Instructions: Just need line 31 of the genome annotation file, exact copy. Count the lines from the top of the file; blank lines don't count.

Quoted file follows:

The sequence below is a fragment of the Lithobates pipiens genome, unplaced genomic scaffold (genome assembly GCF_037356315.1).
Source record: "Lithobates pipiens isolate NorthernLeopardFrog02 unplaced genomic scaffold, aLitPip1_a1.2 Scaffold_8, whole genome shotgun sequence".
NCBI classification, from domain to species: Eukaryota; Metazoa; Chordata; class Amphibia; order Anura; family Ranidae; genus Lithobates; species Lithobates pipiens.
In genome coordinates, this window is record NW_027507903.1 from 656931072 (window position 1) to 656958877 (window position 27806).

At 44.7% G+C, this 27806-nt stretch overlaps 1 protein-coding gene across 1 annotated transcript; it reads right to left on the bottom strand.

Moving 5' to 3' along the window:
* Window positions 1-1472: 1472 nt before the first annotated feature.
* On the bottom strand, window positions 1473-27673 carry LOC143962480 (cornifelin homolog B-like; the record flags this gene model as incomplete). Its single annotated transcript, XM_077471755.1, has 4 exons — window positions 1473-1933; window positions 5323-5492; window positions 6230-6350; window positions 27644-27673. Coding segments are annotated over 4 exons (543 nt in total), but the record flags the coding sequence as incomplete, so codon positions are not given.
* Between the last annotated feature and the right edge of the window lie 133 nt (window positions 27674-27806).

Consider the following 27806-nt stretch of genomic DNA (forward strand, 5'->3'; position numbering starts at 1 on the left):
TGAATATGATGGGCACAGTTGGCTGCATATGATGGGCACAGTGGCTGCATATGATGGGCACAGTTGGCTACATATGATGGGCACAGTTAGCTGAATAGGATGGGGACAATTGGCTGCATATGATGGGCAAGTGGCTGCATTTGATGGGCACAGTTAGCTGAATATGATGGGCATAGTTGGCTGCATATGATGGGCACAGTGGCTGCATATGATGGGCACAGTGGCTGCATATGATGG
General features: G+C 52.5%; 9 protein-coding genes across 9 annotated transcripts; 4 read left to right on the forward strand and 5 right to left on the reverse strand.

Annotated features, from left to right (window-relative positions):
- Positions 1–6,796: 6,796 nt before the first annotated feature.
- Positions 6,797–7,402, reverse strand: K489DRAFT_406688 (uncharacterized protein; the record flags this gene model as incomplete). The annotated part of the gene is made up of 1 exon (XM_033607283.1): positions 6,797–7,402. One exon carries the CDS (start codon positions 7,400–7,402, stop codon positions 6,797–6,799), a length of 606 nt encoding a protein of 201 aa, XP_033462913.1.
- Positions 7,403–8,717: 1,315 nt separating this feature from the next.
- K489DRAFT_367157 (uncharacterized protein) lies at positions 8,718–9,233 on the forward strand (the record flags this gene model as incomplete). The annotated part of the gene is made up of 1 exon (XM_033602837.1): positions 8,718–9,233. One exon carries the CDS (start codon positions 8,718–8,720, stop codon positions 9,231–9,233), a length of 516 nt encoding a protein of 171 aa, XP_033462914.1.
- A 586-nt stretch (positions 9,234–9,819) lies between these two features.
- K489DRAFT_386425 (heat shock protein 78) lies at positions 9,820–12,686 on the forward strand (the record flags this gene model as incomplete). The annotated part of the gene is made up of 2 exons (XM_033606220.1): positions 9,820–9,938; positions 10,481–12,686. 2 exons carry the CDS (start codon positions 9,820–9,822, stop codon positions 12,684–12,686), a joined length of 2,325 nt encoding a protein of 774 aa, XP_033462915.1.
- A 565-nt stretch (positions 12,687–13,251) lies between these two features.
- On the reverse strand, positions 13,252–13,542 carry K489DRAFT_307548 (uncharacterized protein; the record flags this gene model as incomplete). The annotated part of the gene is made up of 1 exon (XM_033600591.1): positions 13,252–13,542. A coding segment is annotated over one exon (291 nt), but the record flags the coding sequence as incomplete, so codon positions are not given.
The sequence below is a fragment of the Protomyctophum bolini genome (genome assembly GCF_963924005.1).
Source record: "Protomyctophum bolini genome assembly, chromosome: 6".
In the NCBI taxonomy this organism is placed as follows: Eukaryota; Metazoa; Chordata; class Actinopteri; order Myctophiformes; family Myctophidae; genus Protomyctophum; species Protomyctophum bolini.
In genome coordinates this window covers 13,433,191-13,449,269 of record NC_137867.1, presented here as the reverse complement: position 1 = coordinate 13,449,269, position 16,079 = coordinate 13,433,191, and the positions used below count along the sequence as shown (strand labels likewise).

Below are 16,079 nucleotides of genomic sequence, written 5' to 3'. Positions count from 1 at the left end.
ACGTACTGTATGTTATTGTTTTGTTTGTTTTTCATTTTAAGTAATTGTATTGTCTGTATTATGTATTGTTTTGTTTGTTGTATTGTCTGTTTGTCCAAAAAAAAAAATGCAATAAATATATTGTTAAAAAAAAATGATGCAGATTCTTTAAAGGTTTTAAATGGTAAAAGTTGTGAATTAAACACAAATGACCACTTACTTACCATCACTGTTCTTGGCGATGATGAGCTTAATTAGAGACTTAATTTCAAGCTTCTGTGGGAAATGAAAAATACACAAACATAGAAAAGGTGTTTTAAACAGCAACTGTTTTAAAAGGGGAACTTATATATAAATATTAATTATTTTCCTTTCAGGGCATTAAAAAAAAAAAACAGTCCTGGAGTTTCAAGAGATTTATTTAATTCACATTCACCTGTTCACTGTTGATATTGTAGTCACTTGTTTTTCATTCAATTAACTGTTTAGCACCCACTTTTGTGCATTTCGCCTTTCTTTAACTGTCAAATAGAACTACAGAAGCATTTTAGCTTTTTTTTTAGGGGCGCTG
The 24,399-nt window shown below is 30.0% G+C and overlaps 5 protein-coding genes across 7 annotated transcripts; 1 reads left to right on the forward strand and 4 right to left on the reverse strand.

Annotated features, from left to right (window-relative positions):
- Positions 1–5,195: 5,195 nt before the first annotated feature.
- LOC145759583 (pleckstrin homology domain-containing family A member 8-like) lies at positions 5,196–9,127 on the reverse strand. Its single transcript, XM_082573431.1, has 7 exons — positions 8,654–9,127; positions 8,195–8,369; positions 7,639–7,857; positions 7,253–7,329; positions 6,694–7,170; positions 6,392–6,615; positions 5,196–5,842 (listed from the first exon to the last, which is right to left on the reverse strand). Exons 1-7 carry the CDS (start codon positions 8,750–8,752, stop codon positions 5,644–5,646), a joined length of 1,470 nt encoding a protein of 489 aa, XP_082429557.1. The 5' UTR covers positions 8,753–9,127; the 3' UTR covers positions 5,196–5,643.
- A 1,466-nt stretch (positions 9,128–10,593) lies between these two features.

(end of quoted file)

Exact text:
- LOC145759583 (pleckstrin homology domain-containing family A member 8-like) lies at positions 5,196–9,127 on the reverse strand. Its single transcript, XM_082573431.1, has 7 exons — positions 8,654–9,127; positions 8,195–8,369; positions 7,639–7,857; positions 7,253–7,329; positions 6,694–7,170; positions 6,392–6,615; positions 5,196–5,842 (listed from the first exon to the last, which is right to left on the reverse strand). Exons 1-7 carry the CDS (start codon positions 8,750–8,752, stop codon positions 5,644–5,646), a joined length of 1,470 nt encoding a protein of 489 aa, XP_082429557.1. The 5' UTR covers positions 8,753–9,127; the 3' UTR covers positions 5,196–5,643.